As long as the Spanish government needn’t bother about the amount of silver draining off the country for the acquisition of luxury items, China remained a satisfied trade partner who gladly exchanged its products for noble metal. English politicians, on the other hand, saw the trade with China with different eyes. What they disliked what the fact, apparently, the western market had nothing to offer to a Chinese customer. And so they searched for a product in the entire British Empire that could be put on the Chinese market. The winner was opium that had the advantage that anyone who tasted it a few times got addicted and was willing to pay the high prices for it. Thousands ruined themselves in the Shanghai opium dens – and the Chinese government decided to put an end to that. It intended to prohibit the opium trade. But it bit on granite with the importers.
The British ship HMS Nemesis destroys Chinese junks at the beginning of the First Opium War (1839-1842). Painting by E. Duncan, 1843. Source: Wikipedia.
In the First and Second Opium War the British navy forced China to legalize the opium. Consequently, the English continued their lucrative triangular trade: they brought cheap cotton fabric to India and exchanged it for opium, to trade it in China for the tea England had grown so fond of.
With the Opium Wars the Britons had exerted their influence on the Chinese imperial court. No wonder then that they met no substantial resistance when they brought pressure on China to introduce currency following a western model.
China. Quing Dynasty. Emperor Puyi (1875-1908), dragon dollar 1889. This is one of the first Chinese coins ‘western-style’ – albeit still without any portrait. © MoneyMuseum, Zurich.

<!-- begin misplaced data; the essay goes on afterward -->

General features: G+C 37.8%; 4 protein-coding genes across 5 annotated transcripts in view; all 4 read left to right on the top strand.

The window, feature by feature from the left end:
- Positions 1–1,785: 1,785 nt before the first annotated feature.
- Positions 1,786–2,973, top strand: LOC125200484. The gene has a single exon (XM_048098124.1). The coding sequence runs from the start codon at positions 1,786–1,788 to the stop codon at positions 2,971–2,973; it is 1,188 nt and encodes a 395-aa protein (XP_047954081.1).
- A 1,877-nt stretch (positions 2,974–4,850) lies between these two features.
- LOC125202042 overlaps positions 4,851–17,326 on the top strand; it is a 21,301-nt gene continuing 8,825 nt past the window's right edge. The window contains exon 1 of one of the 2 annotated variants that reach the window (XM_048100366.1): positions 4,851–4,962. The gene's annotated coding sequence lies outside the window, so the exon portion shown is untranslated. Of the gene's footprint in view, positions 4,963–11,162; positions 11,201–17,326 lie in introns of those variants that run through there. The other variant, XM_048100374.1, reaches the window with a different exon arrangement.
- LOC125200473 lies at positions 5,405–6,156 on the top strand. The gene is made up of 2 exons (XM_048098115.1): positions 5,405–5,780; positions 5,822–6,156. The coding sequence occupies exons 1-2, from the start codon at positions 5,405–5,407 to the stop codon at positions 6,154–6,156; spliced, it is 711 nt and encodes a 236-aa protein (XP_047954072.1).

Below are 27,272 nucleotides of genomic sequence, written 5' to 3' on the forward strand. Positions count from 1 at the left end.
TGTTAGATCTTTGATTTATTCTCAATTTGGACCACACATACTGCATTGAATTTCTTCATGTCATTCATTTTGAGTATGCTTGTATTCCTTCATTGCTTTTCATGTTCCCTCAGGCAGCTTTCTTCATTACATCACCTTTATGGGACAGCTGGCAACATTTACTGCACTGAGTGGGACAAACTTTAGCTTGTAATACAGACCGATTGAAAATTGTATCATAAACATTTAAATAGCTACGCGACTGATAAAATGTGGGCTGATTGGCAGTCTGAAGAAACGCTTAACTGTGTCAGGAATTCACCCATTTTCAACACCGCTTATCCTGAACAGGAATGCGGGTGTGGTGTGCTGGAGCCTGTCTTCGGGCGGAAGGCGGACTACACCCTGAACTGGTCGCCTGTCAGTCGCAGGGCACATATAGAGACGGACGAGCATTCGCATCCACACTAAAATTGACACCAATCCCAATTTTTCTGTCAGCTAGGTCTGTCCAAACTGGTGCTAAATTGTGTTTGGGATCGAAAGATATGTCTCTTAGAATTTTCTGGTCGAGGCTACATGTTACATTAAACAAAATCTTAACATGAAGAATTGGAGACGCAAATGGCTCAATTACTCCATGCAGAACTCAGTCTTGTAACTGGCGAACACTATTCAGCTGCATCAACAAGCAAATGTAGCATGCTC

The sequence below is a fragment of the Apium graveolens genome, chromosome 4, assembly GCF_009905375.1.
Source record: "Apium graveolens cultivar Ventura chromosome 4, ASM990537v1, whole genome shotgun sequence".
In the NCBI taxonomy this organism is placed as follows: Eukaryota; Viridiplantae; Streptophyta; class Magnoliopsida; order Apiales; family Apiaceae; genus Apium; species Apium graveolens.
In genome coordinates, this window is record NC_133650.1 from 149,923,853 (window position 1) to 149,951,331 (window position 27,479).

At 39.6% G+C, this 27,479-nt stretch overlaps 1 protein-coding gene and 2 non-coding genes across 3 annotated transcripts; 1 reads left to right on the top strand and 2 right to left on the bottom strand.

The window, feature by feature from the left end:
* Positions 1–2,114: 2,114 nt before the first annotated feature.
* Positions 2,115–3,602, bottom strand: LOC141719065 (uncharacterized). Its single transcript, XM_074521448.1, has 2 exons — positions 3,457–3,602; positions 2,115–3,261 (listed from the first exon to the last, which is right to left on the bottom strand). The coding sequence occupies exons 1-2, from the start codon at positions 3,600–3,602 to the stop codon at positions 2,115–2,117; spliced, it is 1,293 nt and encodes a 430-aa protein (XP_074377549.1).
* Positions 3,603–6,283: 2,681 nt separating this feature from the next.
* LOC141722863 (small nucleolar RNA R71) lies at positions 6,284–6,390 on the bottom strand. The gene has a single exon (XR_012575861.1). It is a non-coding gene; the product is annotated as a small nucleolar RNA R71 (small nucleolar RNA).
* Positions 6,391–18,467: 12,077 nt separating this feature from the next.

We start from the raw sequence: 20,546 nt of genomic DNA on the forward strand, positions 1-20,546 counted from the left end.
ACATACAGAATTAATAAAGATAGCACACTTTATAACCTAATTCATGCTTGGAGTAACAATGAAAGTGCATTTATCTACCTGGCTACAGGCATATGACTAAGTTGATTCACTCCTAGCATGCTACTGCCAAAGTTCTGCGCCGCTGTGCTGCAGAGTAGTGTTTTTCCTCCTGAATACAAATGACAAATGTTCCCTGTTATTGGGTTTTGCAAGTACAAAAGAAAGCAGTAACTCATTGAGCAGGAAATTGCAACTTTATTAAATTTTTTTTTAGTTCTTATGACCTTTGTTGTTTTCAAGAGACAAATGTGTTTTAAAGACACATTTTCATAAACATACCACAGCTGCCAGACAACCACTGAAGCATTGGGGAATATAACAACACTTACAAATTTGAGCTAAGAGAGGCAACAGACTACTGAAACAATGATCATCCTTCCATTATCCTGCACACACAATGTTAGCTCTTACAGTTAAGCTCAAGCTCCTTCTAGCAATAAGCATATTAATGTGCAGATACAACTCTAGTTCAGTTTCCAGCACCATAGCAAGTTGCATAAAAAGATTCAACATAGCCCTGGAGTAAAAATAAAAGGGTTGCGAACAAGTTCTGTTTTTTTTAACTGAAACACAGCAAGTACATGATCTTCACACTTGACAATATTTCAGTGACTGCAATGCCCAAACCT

Under Puyi, the last emperor, the first ‘western-style’ coins were produced. This was done in 1889, when a mint was established in Canton with coining machines from Birmingham and Göppingen. Dollars, half dollars, 20, 10 as well as 5 cent coins were manufactured there, which, however, didn’t serve as new currency in China but were simply one currency amongst the many foreign ones.
But, as a matter of fact, China had made the decisive step into the western monetary system with that. Today, the country is fully integrated. Coins and notes following the western model, debit cards and bank accounts, and even the human portrait – that found its way into Chinese currency as late as Sun Yat-sen (1866-1925), the first President of the Republic of China – is no longer a taboo.
Numerous examples of the history of Chinese coinage you will find informatively explained on the website of the MoneyMuseum.
Many of these objects in the MoneyMuseum are part of the Kuhn Collection.
An article on the first Chinese coins following the western model you can find – at CoinsWeekly, where else. Please click here.
You can find all parts of this series here.